On 14 March 2017, the Court of Final Appeal (CFA) acquitted TVB show host Stephen Chan (Chan) and his assistant and agent, Tseng Pei Kun (Tseng) of providing and accepting an advantage, contrary to section 9 of the Prevention of Bribery Ordinance (POBO), the private sector’s bribery provision. This decision is a landmark decision in that it clarifies the elements of s.9 of the POBO. In construing the meaning of “in relation to his principal’s affairs or business” in s.9, the CFA has clarified that the act must undermine the integrity of the agency relationship by injuring the bond of trust and loyalty between principal and agent, which will include not just financial damage or economic detriment but reputational damage to the principal. Before reaching the CFA, this case was remitted twice between the District Court (DC) and the Court of Appeal (CA). The DC initially acquitted Chan twice, but the ruling was reversed by the CA, which was finally overturned by the CFA.

Facts

The charges were set in the context of a New Year’s Eve countdown show held by TVB on 31 December 2009. At that time, Chan was the General Manager of TVB and the host of his well-known talk show “Be My Guest” (志雲飯局). Tseng was the sole director of an advertising company named Idea Empire Advertising & Production Company Limited (IEAP) as well as Chan’s agent for non-TVB engagements. The countdown show was held at Olympian City. Olympian City invited Chan to host a special segment of the Be My Guest show as part of the event. Chan and Tseng’s charges related to the fee which Olympian City paid Chan through IEAP in return for his appearance at the show.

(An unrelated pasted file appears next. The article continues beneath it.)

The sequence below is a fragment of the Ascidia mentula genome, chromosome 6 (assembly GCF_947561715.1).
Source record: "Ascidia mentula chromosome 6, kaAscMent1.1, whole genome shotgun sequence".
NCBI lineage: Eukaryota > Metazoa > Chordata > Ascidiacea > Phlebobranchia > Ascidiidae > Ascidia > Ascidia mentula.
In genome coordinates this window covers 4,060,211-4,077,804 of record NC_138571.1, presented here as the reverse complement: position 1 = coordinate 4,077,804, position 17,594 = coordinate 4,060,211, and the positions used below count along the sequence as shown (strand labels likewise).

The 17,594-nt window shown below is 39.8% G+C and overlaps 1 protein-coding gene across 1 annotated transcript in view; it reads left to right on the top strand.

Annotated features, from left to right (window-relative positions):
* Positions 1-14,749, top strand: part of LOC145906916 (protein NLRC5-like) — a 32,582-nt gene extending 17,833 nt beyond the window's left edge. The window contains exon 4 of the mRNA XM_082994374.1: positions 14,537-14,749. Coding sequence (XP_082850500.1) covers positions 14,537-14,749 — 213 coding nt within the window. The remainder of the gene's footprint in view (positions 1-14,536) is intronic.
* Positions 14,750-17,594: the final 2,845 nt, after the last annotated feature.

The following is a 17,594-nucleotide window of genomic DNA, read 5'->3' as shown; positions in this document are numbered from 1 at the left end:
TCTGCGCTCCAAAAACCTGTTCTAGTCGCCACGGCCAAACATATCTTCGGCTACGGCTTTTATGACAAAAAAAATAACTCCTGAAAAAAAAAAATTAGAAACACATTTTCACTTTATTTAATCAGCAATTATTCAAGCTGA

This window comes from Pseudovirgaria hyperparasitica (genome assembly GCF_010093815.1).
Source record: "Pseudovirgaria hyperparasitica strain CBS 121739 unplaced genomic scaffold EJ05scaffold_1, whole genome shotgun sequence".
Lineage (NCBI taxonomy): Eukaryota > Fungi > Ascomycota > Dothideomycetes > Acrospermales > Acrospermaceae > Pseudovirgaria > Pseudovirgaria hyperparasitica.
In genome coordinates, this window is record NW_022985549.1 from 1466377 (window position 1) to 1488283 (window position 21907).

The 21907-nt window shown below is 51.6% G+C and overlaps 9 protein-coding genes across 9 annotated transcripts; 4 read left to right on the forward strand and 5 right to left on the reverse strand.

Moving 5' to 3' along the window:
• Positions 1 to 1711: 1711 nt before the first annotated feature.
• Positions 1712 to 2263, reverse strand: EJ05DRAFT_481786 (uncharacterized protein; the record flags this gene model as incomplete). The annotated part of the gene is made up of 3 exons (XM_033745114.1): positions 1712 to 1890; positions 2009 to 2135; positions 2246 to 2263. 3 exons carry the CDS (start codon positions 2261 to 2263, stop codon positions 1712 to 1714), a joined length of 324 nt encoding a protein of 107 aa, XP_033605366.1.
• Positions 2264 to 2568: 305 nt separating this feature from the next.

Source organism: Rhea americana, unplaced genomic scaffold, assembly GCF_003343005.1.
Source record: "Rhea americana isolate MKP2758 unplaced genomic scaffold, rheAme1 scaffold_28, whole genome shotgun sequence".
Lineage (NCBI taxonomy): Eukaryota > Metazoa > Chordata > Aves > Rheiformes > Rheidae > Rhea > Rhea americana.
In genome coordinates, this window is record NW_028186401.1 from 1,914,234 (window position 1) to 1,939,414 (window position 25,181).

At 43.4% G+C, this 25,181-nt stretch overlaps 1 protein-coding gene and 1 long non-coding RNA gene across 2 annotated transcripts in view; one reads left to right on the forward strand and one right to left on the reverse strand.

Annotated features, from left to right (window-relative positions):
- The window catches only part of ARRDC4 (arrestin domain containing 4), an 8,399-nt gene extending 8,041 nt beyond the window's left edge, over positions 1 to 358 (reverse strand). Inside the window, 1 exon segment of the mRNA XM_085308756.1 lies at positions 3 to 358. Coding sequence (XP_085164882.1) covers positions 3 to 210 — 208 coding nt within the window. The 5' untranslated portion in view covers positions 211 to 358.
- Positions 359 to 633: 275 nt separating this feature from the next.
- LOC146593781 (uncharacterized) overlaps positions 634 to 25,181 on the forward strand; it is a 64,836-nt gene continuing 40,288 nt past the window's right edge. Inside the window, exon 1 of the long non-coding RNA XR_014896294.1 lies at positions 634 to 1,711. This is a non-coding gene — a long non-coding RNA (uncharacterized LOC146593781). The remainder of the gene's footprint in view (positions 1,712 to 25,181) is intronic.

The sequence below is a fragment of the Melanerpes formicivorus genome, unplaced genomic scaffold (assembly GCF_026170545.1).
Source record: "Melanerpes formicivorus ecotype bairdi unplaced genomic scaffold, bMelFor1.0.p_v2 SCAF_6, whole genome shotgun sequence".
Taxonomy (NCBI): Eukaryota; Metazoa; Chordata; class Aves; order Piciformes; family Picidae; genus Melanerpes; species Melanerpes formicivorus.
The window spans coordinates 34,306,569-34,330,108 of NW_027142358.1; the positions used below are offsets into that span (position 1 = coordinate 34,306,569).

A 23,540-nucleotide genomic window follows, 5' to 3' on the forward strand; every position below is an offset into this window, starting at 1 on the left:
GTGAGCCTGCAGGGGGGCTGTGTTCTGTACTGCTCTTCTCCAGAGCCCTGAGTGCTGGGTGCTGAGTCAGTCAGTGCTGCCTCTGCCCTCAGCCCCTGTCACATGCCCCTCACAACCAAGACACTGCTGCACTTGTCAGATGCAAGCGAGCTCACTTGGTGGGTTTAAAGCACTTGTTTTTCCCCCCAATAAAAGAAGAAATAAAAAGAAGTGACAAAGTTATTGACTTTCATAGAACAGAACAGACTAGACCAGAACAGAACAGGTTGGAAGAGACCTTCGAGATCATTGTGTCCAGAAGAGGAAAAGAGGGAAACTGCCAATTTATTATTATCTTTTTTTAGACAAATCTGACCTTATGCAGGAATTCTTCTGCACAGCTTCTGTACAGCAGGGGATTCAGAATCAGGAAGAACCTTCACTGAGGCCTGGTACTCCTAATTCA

Majority Judgment

The main issue for the CFA to decide was the requisite mens rea and other elements of offences under s. 9 of POBO. Mr. Justice Ribeiro PJ delivered the majority judgment for the CFA.

The requisite mens rea for an accused offering an advantage is that he must intend the advantage to be accepted as an inducement or reward for or otherwise on account of the agent’s act or forbearance in relation to his principal’s affairs or business. For an offence involving the acceptance of an advantage, the accused must know or believe the advantage to have been provided as an inducement or reward for or on account of his act or forbearance in relation to his principal’s affairs or business.

As regards the meaning of the phrase “in relation to his principal’s affairs or business”, Ribeiro PJ disagreed with the CA’s interpretation of s. 9 that it is irrelevant whether the agent’s act or forbearance has a positive or negative impact on the principal’s business. Citing Lord Lloyd of Berwick in Commissioner of ICAC v Ch’ng Poh [1997] HKLRD 652, Ribeiro PJ viewed the phrase “in relation to his principal’s affairs or business” in s. 9 as having a restricting purpose and the CA’s ruling that Chan’s conduct satisfied the test of s. 9 simply because his show related to TVB’s business in some undefined way too wide an interpretation of s. 9. It is not the legislative intent, Ribeiro PJ said, to punish conduct of an agent which is beneficial to and congruent with the interests of the principal. Properly construed, the phrase means that the agent’s act or forbearance must be aimed at and intended to influence or affect the principal’s affairs or business in a manner that undermines the integrity of the agency relationship by injuring the bond of trust and loyalty between principal and agent. Ribeiro PJ said that such prejudice need not be immediate or tangible economic loss. It would be sufficient if such conduct would damage the integrity of the agency relationship and would prejudice the principal in some way, for example, by damaging the principal’s reputation.